Georg Simon Ohm, a German Physicist, discovered the law named after him, known as the “Ohm’s Law” which states that the current flowing a conductor is directly proportional to its voltage and inversely proportional to its resistance.
Faraday was a man devoted to discovery through experimentation. He was famous for never giving up on ideas that came from scientific intuition. When he thought of an idea, he would keep experimenting through multiple failures until he got what was expected. Below is the list of his few noteworthy discoveries:
- Discovery of Electromagnetic Induction
- Discovery of Benzene
- Faraday’s Laws of Electrolysis
- Gas Liquefication and Refrigeration
Michael Faraday was one of the revered scientists of all time.
Thomas Edison made a lot of key inventions and discoveries. Here, we have listed a few noteworthy ones:
- Invented the carbon rheostat
- Discovered incandescent light
- Invented the motion picture camera
- Invented the fluorescent electric lamp
- Discovered Thermionic Emission
Edison has been described as “America’s greatest inventor.” He developed many devices in fields like mass communication and electric power generation. He was one of the pioneers in applying the principles of organised science and teamwork to the process of invention, working with many researchers and employees.
Henri Becquerel was a French physicist best known for his work on radioactivity for which he won a Nobel prize. As a result, the SI unit of radioactivity Becquerel is named after him.
Marie Sklodowska-Curie was a chemist who conducted pioneering research on radioactivity. She was the first woman to win a Nobel prize. She is the only woman to win the Nobel prize twice in two different fields. She is most famous for the discovery of elements Polonium and Radium.
Max Planck, a German Physicist, is best known for his proposition of the quantum theory of energy for which he was awarded the Nobel prize. His work contributed significantly to the atomic and subatomic processes.
During his work on electromagnetism, Heinrich reported another important phenomenon known as the Photoelectric effect. He noticed that UV rays made the metal lose charges faster than otherwise, which led him to publish his findings in the journal Annalen der Physik. He did not investigate this effect further on. Later, in 1905, Albert Einstein proposed that light came in discrete packets of energy known as the photons. This discovery led to the development of Quantum mechanics.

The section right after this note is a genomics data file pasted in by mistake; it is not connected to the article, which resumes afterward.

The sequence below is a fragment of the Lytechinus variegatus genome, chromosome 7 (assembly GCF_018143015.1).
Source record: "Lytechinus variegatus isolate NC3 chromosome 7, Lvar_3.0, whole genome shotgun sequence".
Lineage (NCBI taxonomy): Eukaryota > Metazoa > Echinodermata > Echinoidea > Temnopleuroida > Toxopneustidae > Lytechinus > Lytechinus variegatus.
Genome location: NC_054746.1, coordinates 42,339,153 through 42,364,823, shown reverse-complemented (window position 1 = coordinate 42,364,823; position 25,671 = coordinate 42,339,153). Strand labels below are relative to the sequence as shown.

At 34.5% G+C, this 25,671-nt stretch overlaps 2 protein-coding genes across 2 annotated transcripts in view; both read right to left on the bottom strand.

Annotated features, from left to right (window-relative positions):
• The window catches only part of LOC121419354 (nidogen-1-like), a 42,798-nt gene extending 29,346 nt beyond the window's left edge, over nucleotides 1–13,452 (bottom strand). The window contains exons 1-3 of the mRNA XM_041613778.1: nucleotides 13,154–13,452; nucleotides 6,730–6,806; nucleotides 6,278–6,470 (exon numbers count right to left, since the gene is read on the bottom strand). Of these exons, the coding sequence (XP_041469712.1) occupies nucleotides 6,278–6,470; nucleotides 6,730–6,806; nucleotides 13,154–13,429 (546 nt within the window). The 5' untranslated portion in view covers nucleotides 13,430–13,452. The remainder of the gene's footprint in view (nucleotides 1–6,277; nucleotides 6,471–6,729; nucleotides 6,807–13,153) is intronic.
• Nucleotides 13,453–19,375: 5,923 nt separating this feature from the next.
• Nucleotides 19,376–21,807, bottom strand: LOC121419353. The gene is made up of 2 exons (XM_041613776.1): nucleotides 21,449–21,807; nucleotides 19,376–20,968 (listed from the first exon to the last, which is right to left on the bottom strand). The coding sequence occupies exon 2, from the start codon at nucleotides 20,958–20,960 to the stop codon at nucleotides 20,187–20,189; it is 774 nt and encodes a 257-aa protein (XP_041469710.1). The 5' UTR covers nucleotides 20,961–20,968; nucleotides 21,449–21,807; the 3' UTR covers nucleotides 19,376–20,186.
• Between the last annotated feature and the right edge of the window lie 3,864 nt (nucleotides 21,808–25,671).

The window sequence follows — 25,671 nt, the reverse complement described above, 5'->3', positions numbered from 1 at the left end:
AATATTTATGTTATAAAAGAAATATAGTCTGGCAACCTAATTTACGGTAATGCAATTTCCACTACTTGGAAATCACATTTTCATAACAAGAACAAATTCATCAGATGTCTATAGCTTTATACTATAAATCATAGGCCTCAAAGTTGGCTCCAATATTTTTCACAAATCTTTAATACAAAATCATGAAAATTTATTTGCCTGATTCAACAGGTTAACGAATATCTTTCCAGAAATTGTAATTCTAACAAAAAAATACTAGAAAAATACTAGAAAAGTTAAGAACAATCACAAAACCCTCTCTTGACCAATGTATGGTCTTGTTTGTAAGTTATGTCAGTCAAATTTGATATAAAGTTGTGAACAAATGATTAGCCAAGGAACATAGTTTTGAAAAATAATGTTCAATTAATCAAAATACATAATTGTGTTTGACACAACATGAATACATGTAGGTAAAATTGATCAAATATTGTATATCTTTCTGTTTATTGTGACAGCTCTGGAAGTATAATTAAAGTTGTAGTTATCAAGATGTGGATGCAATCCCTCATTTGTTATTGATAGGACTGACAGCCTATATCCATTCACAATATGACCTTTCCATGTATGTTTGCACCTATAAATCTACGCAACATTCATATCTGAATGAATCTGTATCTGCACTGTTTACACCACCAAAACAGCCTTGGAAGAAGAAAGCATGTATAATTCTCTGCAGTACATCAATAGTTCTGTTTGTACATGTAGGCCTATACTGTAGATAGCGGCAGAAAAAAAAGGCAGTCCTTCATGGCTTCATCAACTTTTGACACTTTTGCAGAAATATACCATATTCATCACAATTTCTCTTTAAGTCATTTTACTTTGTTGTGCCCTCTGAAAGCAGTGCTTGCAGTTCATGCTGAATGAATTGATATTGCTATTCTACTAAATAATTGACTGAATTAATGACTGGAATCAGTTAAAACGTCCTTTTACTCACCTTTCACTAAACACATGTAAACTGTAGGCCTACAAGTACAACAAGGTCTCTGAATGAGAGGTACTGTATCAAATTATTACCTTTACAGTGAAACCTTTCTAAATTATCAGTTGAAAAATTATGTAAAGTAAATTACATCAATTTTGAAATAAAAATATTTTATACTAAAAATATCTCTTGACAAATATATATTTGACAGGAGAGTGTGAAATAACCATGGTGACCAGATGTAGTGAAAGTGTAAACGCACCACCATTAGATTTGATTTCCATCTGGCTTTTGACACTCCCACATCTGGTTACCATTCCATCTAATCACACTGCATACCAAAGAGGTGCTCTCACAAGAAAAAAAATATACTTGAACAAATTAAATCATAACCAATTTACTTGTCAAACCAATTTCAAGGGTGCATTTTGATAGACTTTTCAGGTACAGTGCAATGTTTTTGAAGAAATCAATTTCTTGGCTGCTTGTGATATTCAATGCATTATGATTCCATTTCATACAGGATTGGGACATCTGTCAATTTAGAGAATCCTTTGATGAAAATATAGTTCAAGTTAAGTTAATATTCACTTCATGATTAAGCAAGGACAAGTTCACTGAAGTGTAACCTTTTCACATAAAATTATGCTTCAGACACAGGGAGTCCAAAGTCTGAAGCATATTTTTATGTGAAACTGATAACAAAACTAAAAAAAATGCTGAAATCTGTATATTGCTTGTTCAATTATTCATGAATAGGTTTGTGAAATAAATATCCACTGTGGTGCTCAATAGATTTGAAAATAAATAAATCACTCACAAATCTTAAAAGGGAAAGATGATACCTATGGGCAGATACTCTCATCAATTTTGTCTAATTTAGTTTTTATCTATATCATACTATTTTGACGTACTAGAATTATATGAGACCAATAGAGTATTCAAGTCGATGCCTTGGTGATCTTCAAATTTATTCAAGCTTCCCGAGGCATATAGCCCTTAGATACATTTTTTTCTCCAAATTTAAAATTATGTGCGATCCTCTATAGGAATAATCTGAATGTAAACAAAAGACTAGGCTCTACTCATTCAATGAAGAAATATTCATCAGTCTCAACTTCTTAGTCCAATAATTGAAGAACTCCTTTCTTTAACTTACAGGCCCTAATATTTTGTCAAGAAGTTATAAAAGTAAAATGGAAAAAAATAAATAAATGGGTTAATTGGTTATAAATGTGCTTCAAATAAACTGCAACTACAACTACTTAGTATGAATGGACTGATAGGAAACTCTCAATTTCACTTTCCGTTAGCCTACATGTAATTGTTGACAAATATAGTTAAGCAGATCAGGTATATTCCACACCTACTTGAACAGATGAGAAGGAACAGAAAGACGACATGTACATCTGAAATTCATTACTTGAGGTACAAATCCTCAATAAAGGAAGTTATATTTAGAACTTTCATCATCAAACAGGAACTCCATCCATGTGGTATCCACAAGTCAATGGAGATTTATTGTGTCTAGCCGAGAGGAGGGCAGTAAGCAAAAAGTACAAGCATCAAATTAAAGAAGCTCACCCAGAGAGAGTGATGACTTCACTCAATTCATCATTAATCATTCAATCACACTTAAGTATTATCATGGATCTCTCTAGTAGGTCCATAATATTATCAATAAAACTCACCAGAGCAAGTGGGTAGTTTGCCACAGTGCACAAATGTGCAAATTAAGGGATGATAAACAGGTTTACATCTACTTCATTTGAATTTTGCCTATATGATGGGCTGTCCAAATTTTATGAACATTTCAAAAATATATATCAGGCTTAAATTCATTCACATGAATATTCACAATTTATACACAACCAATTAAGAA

Wilhelm Conrad Röntgen, a German physicist, produced and detected electromagnetic radiation in a wavelength range known as the X-rays. This discovery earned him a Nobel Prize in Physics.
As discussed before, Rutherford described an atom as consisting of a positive centre mass surrounded by orbiting electrons. Neil Bohr suspected that electrons revolved in quantised orbits. Having suspected this, Bohr worked on Rutherford’s model and proved that particles couldn’t occupy just any energy level.
Enrico Fermi was an Italian-American Physicist who created the world’s first nuclear reactor. He is widely known as the “architect of the nuclear age” and the “architect of the atomic bomb.” He won a Nobel Prize in Physics for his work on induced radioactivity by neutron bombardment. He also made significant contributions in the field of quantum theory, statistical mechanics and nuclear and particle physics.
|1687||Law of Motion||Isaac Newton|
|1779||Coulomb||Charles-Augustin de Coulomb|
|1827||Ohm’s Law||Georg Simon Ohm|
|1831||Electromagnetic Induction||Michael Faraday|
|1880||Thermionic Emission||Thomas Edison|
|1900||Quantum theory||Max Planck|
|1905||Photoelectric Effect||Heinrich Rudolf Hertz & Albert Einstein|
|1913||Atomic Structure||Neil Bohr & Rutherford|
|1942||Nuclear Reactor||Enrico Fermi|